Autumn in the North Cemetery.

Sixty miles west of Boston, Massachusetts there is the small New England town of Sturbridge. Located at the junction of I-90 (The Mass Pike), and I-84 it has become known as the "Crossroads of New England". The town was first settled over 300 years ago, and like other small New England towns it has grown just enough over the years to be in a difficult place today. How do we embrace the future without forgetting how we got to our present? How do we attract the right kind of growth, and maintain who we are? And, what about our culture out here in Central Massachusetts?

These pages will cause one to think about how to protect what we have, our future direction, and how to move on in the very best way.

Those thoughts, and other ramblings, will hopefully inspire more thought, conversation, action, and occasionally a smile...

...seems to be working so far

Tuesday, June 4, 2013

Free Admission For Dads At OSV

To view a 2 min. video of Music & Art Weekend at OSV, use a QR reader to scan this code with a mobile device:

Music & Art YouTube QR code

Music & Art Weekend at Old Sturbridge Village June 15-16
Dads get free admission on Father's Day June 16

(STURBRIDGE, MA) – June 3, 2013: More than 50 singers, dancers, musicians and artists will gather at Old Sturbridge Village to bring 19th-century cultural arts to life as part of the museum's annual Music & Art weekend June 15-16.  On Father's Day, June 16 dads get free OSV admission and will receive a free Village-made pottery flask (while supplies last).  Throughout the weekend visitors can see rare antique musical instruments on display, hear performances of African American spirituals, and learn to play a tin whistle. Art demonstrations will include sketching, watercolors, and theorem painting, and visitors can try their hands at marbling paper. Daytime performances are free with museum admission. Details: 800-SEE-1830;

Soprano Alika Hope will perform traditional African American spirituals throughout the weekend and will give the history behind these popular songs. The program includes songs like "Go Down Moses," "Joshua Fit the Battle of Jericho," and "This Little Light of Mine."  Hope, who is the associate host of the television show "Connecticut Perspective," will be accompanied by guitarist Ramon Morant.

Old Sturbridge Village performers will present 19th-century songs and stories all weekend long and will display rare antique musical instruments from the museum's collection, including wooden flutes, parlor guitars, woodwinds, and lap instruments.  Visitors can also hear a concert on the Village's antique pipe organ and enjoy fife and drum music presented by the Sturbridge Militia. The Old Sturbridge Village Dancers will teach guests of all ages how to perform popular contra dances, jigs, and reels from the early 1800s.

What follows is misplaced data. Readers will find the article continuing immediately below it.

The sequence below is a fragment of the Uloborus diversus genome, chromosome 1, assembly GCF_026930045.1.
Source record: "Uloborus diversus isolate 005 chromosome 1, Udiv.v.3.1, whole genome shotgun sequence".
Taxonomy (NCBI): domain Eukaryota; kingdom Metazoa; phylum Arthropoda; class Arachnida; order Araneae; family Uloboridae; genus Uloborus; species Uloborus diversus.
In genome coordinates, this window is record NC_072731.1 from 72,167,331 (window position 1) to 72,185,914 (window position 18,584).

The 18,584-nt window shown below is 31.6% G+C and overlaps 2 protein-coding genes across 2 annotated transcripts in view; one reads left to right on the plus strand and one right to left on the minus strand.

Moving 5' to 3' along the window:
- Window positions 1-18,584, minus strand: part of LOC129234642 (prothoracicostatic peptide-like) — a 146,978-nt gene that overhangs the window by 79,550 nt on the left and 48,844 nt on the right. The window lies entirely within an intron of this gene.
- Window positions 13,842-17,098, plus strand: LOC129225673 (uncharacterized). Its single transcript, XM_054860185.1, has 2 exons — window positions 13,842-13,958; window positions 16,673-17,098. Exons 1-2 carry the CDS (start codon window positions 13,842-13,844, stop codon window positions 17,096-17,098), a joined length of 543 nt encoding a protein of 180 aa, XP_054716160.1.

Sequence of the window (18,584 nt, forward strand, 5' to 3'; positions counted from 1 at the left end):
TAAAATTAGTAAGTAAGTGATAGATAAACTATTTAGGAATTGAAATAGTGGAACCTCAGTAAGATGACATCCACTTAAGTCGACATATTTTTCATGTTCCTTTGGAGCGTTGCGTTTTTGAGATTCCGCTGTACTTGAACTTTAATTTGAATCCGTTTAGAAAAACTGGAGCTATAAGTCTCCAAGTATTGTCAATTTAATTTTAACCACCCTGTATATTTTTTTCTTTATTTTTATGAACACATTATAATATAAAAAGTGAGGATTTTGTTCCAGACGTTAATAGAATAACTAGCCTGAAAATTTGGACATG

According to Old Sturbridge Village historians, early New Englanders enjoyed more than just religious music.  In fact, popular songs in the 1800s included salacious and satirical songs, as well as songs about murders, executions and famous battles.

“Early New Englanders worked very hard, but they also loved music, art, and dance,” notes Old Sturbridge Village musician Jim O’Brien. “Families in early New England didn't go straight to sleep after dark – they liked to stay up singing songs and telling stories.”

People in rural towns learned four-part harmony in singing schools taught by itinerant instructors.  British ballads like “Barbara Allen,” were passed down from one generation to the next for hundreds of years. People also sang “broadside songs,” which were printed on single sheets in Boston and sold all over the countryside.

Dances in early New England were informal and were usually held in farmhouses or barns.  Young people in rural areas could learn all the latest steps at formal dancing schools taught by dancing-school masters who traveled from town to town.

One of the most popular art forms in 19th-century New England was theorem painting, or oil painting with stencils on white velvet. The stencil technique made it possible for amateur artists to create charming artwork for their own homes.

Old Sturbridge Village celebrates New England life in the 1830s and is one of the largest living history museums in the country.  The museum is open daily 9:30 a.m. – 5:00 p.m. seven days a week.  OSV offers free parking and a free return visit within 10 days. Admission: $24; seniors $22; children 3-17, $8; children 2 and under, free. Woo Card subscribers get $5 off adult daytime admission; college Woo cardholders receive $12 off adult daytime admission. For times and details of all OSV activities or call 1-800-SEE-1830.


  1. Although Sturbridge residents get free admission, it's always a good thing to drop a few bucks (or more) into the donation box. For as much criticism as I've seen about OSV in some of these blogs, without it Sturbridge would truly be Hicksville!

  2. I agree. I am one of those bloggers that have nothing but good things to write about OSV. Mary and I were married in the meeting house, and had our reception in the Oliver Wight Tavern. The folks at OSV were the best.


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